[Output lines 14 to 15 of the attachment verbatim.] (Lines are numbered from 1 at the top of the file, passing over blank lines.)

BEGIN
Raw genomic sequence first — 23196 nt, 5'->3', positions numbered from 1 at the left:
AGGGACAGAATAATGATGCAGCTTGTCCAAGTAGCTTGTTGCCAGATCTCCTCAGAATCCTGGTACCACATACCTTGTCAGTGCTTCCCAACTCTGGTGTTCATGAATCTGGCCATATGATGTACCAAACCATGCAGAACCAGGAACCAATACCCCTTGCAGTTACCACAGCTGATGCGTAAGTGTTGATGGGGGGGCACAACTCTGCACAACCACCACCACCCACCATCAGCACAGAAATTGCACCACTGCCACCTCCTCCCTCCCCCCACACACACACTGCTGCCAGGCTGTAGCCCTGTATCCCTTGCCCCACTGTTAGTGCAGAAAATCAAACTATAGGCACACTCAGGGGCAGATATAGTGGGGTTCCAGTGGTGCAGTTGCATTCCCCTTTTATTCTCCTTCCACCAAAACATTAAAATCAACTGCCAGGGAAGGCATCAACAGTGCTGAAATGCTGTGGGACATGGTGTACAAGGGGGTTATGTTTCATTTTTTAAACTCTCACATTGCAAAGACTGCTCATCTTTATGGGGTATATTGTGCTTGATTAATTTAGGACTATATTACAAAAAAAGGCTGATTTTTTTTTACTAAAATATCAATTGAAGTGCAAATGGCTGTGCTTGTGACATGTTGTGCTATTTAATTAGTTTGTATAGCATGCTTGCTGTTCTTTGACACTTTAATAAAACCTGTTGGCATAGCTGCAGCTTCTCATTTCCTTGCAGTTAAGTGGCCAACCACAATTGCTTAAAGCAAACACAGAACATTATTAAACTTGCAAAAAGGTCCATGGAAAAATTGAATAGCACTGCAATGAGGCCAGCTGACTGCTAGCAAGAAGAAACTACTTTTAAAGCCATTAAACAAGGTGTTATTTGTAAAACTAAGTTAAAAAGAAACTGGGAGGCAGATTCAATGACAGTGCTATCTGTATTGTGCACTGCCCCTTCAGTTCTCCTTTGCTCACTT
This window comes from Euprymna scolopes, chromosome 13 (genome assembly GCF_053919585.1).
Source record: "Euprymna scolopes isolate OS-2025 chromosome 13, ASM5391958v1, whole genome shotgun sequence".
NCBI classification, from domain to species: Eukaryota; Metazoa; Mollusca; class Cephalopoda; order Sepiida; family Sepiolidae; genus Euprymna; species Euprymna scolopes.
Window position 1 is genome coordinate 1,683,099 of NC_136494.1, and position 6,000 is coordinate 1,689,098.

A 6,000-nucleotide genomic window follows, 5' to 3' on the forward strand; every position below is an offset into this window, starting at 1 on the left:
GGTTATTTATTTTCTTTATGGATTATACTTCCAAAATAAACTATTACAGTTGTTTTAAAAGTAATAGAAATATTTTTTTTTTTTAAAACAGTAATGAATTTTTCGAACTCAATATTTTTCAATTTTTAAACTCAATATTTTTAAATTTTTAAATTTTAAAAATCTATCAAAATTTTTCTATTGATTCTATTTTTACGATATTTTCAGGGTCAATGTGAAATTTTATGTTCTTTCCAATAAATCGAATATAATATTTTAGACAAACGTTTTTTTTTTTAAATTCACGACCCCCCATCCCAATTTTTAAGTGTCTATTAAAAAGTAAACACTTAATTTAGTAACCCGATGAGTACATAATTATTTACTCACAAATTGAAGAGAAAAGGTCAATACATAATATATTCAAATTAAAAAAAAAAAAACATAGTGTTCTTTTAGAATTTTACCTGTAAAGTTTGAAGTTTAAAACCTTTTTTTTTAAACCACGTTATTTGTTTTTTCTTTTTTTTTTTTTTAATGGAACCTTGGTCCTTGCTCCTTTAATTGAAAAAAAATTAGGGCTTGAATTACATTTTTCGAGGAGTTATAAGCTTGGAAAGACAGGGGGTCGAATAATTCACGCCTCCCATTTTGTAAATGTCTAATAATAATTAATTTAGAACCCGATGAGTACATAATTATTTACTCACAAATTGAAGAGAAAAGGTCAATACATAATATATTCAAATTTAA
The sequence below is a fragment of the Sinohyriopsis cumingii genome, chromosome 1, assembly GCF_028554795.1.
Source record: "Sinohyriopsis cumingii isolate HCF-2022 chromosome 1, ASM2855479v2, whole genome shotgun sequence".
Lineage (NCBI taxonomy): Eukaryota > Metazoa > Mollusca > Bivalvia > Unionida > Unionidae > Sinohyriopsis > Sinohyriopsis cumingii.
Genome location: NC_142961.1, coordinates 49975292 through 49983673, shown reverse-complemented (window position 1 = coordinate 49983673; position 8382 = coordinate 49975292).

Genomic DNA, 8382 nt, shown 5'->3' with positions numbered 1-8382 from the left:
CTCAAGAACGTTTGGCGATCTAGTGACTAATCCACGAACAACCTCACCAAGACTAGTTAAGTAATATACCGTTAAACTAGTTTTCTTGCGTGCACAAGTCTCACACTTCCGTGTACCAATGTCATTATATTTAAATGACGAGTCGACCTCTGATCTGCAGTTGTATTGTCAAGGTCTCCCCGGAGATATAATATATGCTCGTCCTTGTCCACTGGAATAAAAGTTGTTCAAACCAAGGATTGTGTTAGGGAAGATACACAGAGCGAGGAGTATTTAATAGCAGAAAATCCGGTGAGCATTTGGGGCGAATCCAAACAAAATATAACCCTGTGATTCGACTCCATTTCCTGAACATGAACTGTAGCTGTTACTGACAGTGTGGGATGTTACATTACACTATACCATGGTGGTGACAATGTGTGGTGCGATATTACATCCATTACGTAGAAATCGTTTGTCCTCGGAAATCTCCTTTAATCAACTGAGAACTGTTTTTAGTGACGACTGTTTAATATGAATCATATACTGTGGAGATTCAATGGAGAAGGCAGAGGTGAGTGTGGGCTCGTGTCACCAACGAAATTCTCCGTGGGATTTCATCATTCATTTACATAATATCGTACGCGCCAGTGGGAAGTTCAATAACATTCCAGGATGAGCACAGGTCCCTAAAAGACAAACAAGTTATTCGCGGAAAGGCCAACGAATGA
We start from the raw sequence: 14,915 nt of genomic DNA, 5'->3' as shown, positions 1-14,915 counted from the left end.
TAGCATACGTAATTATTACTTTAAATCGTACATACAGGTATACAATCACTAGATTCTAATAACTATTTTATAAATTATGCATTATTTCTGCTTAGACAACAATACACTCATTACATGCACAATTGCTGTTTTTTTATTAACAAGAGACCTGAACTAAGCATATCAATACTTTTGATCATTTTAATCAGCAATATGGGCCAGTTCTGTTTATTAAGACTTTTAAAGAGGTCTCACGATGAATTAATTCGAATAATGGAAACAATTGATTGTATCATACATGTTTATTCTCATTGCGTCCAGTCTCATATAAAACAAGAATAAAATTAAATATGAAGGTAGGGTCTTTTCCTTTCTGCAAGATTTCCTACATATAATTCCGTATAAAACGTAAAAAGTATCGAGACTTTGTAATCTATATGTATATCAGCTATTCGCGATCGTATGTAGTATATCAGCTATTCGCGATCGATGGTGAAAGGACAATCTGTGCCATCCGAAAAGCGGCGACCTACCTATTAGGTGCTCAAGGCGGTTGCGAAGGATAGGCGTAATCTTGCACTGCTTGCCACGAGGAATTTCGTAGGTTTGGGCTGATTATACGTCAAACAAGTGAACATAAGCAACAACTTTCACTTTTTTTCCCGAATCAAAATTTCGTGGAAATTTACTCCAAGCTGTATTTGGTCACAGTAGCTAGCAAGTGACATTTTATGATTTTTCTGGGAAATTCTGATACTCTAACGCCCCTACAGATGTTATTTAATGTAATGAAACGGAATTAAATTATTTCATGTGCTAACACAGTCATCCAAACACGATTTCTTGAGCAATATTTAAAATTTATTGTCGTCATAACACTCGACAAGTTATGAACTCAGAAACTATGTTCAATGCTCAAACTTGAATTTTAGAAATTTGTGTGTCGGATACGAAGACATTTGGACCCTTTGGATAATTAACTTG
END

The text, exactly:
CTCAAGAACGTTTGGCGATCTAGTGACTAATCCACGAACAACCTCACCAAGACTAGTTAAGTAATATACCGTTAAACTAGTTTTCTTGCGTGCACAAGTCTCACACTTCCGTGTACCAATGTCATTATATTTAAATGACGAGTCGACCTCTGATCTGCAGTTGTATTGTCAAGGTCTCCCCGGAGATATAATATATGCTCGTCCTTGTCCACTGGAATAAAAGTTGTTCAAACCAAGGATTGTGTTAGGGAAGATACACAGAGCGAGGAGTATTTAATAGCAGAAAATCCGGTGAGCATTTGGGGCGAATCCAAACAAAATATAACCCTGTGATTCGACTCCATTTCCTGAACATGAACTGTAGCTGTTACTGACAGTGTGGGATGTTACATTACACTATACCATGGTGGTGACAATGTGTGGTGCGATATTACATCCATTACGTAGAAATCGTTTGTCCTCGGAAATCTCCTTTAATCAACTGAGAACTGTTTTTAGTGACGACTGTTTAATATGAATCATATACTGTGGAGATTCAATGGAGAAGGCAGAGGTGAGTGTGGGCTCGTGTCACCAACGAAATTCTCCGTGGGATTTCATCATTCATTTACATAATATCGTACGCGCCAGTGGGAAGTTCAATAACATTCCAGGATGAGCACAGGTCCCTAAAAGACAAACAAGTTATTCGCGGAAAGGCCAACGAATGA
We start from the raw sequence: 14,915 nt of genomic DNA, 5'->3' as shown, positions 1-14,915 counted from the left end.